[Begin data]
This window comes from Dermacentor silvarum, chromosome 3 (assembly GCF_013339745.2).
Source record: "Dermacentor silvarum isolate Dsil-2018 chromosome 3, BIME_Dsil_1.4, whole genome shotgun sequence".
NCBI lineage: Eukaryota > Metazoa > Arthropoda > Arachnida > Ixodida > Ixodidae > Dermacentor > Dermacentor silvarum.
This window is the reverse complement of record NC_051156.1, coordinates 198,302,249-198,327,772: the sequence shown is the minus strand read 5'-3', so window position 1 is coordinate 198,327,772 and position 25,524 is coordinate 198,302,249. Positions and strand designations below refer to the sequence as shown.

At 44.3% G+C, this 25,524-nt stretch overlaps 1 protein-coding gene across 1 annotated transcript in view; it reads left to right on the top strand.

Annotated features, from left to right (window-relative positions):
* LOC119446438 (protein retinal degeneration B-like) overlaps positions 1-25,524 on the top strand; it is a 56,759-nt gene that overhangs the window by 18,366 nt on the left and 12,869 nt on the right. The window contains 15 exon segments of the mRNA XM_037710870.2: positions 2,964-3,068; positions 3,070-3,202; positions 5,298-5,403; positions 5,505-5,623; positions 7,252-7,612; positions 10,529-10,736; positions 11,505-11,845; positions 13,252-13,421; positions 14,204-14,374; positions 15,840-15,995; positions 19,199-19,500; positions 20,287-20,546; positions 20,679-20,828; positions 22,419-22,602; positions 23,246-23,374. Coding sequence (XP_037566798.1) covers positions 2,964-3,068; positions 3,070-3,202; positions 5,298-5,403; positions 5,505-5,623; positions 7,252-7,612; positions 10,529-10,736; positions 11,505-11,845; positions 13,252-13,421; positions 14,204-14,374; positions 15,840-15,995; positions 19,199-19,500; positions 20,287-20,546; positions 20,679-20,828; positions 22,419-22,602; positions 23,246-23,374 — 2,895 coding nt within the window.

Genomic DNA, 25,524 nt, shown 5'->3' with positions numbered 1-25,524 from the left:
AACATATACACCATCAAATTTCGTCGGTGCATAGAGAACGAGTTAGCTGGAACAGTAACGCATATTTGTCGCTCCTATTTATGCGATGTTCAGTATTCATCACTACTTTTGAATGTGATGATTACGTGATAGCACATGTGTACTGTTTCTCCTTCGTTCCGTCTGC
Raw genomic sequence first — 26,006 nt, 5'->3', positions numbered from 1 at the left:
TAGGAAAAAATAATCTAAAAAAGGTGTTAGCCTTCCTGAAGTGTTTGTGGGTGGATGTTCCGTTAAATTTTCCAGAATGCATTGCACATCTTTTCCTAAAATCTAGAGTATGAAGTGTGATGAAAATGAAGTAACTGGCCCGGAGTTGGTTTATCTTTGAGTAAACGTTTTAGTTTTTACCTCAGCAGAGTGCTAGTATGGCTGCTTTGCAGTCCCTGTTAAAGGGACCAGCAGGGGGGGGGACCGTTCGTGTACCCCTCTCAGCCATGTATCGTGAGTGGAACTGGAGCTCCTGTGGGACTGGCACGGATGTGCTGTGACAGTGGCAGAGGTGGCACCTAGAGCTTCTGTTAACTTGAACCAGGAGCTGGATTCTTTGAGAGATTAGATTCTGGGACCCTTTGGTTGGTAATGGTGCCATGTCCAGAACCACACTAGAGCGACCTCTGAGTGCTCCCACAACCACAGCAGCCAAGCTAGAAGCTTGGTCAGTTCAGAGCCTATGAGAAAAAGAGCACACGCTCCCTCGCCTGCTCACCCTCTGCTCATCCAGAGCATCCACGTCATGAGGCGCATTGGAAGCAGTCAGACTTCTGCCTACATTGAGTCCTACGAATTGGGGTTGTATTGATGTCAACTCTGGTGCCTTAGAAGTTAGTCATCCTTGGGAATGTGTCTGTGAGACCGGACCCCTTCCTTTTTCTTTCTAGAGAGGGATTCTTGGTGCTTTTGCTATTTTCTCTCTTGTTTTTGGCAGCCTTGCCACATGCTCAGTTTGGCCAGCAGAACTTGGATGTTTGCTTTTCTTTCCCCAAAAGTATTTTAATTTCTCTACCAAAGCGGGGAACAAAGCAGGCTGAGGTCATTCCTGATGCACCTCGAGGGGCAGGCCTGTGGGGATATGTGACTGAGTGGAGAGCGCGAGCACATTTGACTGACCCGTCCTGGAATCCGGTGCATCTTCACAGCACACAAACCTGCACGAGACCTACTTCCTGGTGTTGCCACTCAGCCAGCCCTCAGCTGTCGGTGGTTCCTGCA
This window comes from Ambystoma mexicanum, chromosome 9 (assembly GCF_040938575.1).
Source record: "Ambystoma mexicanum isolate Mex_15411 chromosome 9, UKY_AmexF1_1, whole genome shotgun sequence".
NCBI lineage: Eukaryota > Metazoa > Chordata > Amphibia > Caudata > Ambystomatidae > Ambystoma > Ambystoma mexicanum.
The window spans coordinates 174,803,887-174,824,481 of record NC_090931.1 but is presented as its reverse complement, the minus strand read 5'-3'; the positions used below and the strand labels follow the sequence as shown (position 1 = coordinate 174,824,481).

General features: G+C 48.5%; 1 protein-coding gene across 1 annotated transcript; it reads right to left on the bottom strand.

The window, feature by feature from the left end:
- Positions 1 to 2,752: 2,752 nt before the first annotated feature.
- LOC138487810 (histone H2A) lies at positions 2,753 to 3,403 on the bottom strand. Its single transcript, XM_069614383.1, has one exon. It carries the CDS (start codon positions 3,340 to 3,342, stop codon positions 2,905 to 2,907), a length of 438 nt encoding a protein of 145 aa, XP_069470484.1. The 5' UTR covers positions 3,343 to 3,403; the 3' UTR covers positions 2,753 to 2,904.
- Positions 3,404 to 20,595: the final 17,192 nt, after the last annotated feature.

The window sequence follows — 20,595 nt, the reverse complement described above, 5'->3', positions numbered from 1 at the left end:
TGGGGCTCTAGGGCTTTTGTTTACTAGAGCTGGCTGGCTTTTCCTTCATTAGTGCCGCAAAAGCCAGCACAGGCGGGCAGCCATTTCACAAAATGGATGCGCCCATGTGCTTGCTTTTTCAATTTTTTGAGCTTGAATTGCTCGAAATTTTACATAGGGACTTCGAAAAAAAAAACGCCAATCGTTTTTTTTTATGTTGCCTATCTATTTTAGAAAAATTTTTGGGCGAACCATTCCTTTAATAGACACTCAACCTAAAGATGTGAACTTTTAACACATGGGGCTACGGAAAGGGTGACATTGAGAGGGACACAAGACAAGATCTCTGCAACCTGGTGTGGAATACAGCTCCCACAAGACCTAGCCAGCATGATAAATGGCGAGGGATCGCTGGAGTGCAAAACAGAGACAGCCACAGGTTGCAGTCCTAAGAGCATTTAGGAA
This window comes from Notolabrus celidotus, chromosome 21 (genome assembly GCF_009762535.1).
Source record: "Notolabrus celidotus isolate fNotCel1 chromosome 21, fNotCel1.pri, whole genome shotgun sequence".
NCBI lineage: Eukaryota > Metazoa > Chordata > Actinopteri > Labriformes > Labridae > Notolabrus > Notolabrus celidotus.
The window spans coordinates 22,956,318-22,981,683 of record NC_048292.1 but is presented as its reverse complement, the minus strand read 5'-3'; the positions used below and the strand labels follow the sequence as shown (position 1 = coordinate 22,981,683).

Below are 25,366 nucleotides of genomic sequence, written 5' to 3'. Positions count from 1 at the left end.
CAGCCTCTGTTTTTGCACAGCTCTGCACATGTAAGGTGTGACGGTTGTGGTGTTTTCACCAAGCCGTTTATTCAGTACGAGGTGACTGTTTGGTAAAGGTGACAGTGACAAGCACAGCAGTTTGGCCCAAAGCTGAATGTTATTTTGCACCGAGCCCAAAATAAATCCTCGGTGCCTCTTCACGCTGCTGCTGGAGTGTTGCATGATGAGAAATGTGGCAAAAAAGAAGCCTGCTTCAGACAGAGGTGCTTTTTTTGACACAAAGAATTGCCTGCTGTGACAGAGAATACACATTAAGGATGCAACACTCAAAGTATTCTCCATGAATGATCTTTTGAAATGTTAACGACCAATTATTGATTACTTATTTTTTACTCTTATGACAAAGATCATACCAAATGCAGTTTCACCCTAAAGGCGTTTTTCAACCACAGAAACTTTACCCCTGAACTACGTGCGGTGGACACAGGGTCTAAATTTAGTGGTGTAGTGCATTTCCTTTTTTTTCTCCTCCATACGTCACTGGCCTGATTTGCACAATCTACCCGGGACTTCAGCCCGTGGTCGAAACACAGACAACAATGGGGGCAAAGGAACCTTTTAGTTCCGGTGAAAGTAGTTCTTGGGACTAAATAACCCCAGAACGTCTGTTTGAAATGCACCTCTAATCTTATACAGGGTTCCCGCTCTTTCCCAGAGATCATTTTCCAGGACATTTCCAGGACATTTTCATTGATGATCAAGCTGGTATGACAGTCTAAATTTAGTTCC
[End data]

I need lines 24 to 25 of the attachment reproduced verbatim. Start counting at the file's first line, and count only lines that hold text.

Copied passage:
Source record: "Notolabrus celidotus isolate fNotCel1 chromosome 21, fNotCel1.pri, whole genome shotgun sequence".
NCBI lineage: Eukaryota > Metazoa > Chordata > Actinopteri > Labriformes > Labridae > Notolabrus > Notolabrus celidotus.